NORWALK, Conn. – Norwalk Public Schools is one of 31 finalists announced Tuesday by the U.S. Department of Education for nearly $120 million offered to school systems that propose plans to improve student performance.
Up to 10 winners are expected to be chosen nationwide. If Norwalk is one of them, it could mean a grant package of $4 million to $30 million, according to federal officials.
Norwalk should find out about the grant by the end of December.
Norwalk and New Haven were among only four New England school districts to make the list. Lawrence, Mass., and Nashua, N.H., were the others. Newark, N.J.’s TEAM Academy Charter School was the only other school in the Northeast to make the list.
The 31 finalists, representing 80 school districts across 21 states, were selected from over 200 applications the department received in October to demonstrate how districts could personalize education for students and provide school leaders and teachers with key tools that support them in meeting students’ needs.
“We made a decision not long ago to go forth and to submit an application for Race to the Top funding,” Norwalk Schools Superintendent Manny Rivera said in October. “We went ahead this year and, given work that has been ongoing in our schools to create a more personalized learning environment, we thought we had a very good opportunity to be able to use some of that work and build that into this particular grant, because the focus of this grant is on personalized learning. So at the same time we’ll be capitalizing on some of the investments that we made through Nellie Mae funding, some of the work that began some time ago at Brien McMahon and at Norwalk High.
Grantees will be selected based on their vision and capacity for reform as well as a strong plan that provides educators with resources to accelerate student achievement and prepare students for college and their careers, according to the press release announcing the finalists. Plans will focus on transforming the learning environment so that it meets all students’ learning abilities, making equity and access to high-quality education a priority.
Teachers will receive real-time feedback that helps them adapt to their students’ needs, allowing them to create opportunities for students to pursue areas of personal academic interest that prepare them for success in their future.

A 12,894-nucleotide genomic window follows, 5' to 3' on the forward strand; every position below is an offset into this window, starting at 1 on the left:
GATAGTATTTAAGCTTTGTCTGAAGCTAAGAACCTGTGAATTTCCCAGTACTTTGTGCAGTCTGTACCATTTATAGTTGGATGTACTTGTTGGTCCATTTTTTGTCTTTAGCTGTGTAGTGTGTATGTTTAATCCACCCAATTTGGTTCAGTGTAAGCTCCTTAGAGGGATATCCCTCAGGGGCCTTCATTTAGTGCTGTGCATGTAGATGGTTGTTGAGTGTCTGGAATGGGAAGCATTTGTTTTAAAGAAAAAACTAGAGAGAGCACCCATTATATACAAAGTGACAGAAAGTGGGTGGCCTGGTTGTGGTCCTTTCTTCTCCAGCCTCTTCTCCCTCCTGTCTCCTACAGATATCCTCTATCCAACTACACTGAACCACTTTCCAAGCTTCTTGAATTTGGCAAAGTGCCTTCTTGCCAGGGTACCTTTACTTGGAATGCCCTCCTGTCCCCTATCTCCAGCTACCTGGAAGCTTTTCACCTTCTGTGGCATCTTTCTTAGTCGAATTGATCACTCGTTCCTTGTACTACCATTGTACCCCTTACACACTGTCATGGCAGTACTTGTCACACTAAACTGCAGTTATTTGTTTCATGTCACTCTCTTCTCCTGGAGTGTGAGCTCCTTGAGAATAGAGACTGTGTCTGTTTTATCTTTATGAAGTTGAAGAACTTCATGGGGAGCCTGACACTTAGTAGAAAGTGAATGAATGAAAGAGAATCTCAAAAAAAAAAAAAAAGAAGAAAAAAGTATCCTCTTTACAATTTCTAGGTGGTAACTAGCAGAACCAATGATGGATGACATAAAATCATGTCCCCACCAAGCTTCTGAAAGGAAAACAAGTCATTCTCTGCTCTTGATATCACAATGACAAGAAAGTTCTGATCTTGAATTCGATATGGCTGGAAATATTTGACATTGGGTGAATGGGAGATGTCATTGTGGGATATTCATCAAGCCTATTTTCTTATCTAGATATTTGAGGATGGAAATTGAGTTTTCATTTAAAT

The program also offers competitive preference to applicants that form partnerships with public and private organizations to offer services that help meet students’ academic, social, and emotional needs, outside of the classroom, the release said.
Rivera said Norwalk’s plan is centered on its libraries.
“We’ve been thinking about the future of our libraries, and as we think about technology and access to information, we wanted to use this grant potentially as an opportunity to create a different type of environment within our libraries,” he said “to take and create what we call a learning commons. So basically, what this proposal, if it is funded — again, it’s highly competitive, but if it’s funded — it would give us an opportunity to create learning commons, which would be an information center. We would be redesigning, reorganizing that space to create opportunities for four to six students in small areas of that library, within that configuration, to work together on projects.”
Board of Education Chairman Mike Lyons said he was impressed with the plan.
“I think this is really state of the art thinking, not just from the technology point of view but from the whole process, engaging the whole community, Norwalk ACTS, and organizations that want to reach out, in the birth to 4-year-old range, to help kids get ready. … This is not just technology. This really puts together curriculum, technology, community involvement.”
“This year’s finalists created innovative plans … that serve as an example for the rest of the country,” U.S. Education Secretary Arne Duncan said in a statement.
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